So, what we got from him were little thumbnail drawings of each two-page spread in the book, little thumbnail gestures with his fat pen, but the gestures were so accurate that the designers could place all the photographs that we selected out to go with that thumbnail dummy.  We started that book at ten a.m. and finished at midnight in the conference room. We just stayed in that office and worked that whole time.

We got the manuscript set in the typography of the book.  So, as he was working on it, he was reading it, and I was in heaven, because he kept saying, “Wow, this is interesting. Did you write this?” No, he said, “Who wrote this?” I said, “Well, I wrote it.” He kept saying that, which that was great validation for me. But that was back in the days when we had time to work on those books, because there’s a lot of great stories attached to Yosemite if you have time enough to learn them and put them out.

JONES: Unigrid was adopted as a cost-saving endeavor, but it would end up changing the way the publications team approached their written interpretation efforts as well.

ZAHNISER: So, that started to help you think about telling stories, because most places have more than one story.  A place like Yosemite it has a natural history, it has a human history, it has a National Park Service history, it has a controversy history, and it has, in my opinion, the most spectacularly concentrated, stupendous scenery that I’ve ever seen anywhere. 

We eventually convinced Vince, our boss, Vince Gleason, that since an increasing amount of energy was going into design, and into refining the cartography, that we needed writing that came up to those sorts of standards of communication.  

JONES: Before this publications department renaissance, most of the writers were scientists and research historians. They had their own agendas about what should be covered. And this created some tension.

ZAHNISER: We fought to present these natural parks, so to speak, as cultural places, because some of them had a cultural history that was greater than some cities. So that was a big breakthrough in treating parks holistically as a human experience, as natural experience, as humans as part of natural history, natural history as part of humanity.

I quickly realized that one of my jobs as an editor was to protect the readers from geologists and archaeologists, because they want to take people so far into the weeds--because they’re not thinking about the reader.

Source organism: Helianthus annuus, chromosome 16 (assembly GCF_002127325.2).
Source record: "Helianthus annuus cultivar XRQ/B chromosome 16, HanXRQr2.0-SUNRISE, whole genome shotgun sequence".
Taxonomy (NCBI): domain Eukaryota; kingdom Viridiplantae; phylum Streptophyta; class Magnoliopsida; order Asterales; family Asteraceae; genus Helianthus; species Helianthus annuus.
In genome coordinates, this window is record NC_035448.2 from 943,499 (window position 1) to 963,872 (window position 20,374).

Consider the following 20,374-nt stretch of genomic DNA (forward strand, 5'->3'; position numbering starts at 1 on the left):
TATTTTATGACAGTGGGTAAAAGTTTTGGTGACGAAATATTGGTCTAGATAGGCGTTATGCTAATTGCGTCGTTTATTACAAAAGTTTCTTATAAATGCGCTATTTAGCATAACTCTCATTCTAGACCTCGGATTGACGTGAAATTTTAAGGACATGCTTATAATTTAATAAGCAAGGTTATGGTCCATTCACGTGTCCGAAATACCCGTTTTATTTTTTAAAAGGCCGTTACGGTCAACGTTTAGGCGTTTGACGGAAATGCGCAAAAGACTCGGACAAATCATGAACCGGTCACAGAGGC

Ranger Emma in NPS uniform outstretches a hand from an entrance station holding a park brochure
Ranger Emma hands a brochure and map to a visitor at the Nisqually Entrance of Mount Rainier National Park.


JONES: Ultimately, that’s what it’s all about. Serving the visitors. Creating materials that anticipate their needs and speak to their interests. Materials that echo the ethos of the National Park Service at large, and communicate with one voice:

The parks may be diverse, but the Service, that is singular.

ZAHNISER: I think somewhere you asked about, or maybe I made up my own question about, “How do you measure success?” For me, it was like I was out in Yellowstone, out of my car but at a viewing place or something, and there’s these people on bicycles and they’re reading the park brochure and reading it as a group, sort of.  “Hey, did you read about this?


“Well, did you read about this?”


That’s success.

JONES: Over 25 years later, the NPS still uses unigrid for all its publications.

Ed Zahniser wrote and edited new unigrid park information brochures for many National Park System areas. They included Channel Islands, San Juan Island, Death Valley, Petrified Forest, John Muir, River Raisin, Bryce Canyon, and Yellowstone. Also, among his publications are national park handbooks on Apostle Islands, Assateague, Big Bend, Great Smoky Mountains, Yosemite, North Cascades, Yellowstone, Glacier Bay, and the U.S. Virgin Islands sites.

Ed retired in 2013, after 36 years with the National Park Service publications group at Harpers Ferry Center for media services.

This has been “A Sense of Place: Stories Of Stewardship from The National Park Service.” I’m your host, Lu Ann Jones. My colleague Betsy Ehrlich and I conducted this interview in November 2015 at Mather Training Center in Harpers Ferry, West Virginia. It’s part of our National Park Service oral history collection.

This episode was produced by Emma Courtland and Robin Miniter, with assistance from Marcelino Vialpando, for the National Park Service. Music by Blue Dot Sessions.

Discover More

National Park Service brochures came in all shapes and sizes before Massimo Vignelli created a standardized design for NPS publications in the 1970s.

Last updated: August 13, 2021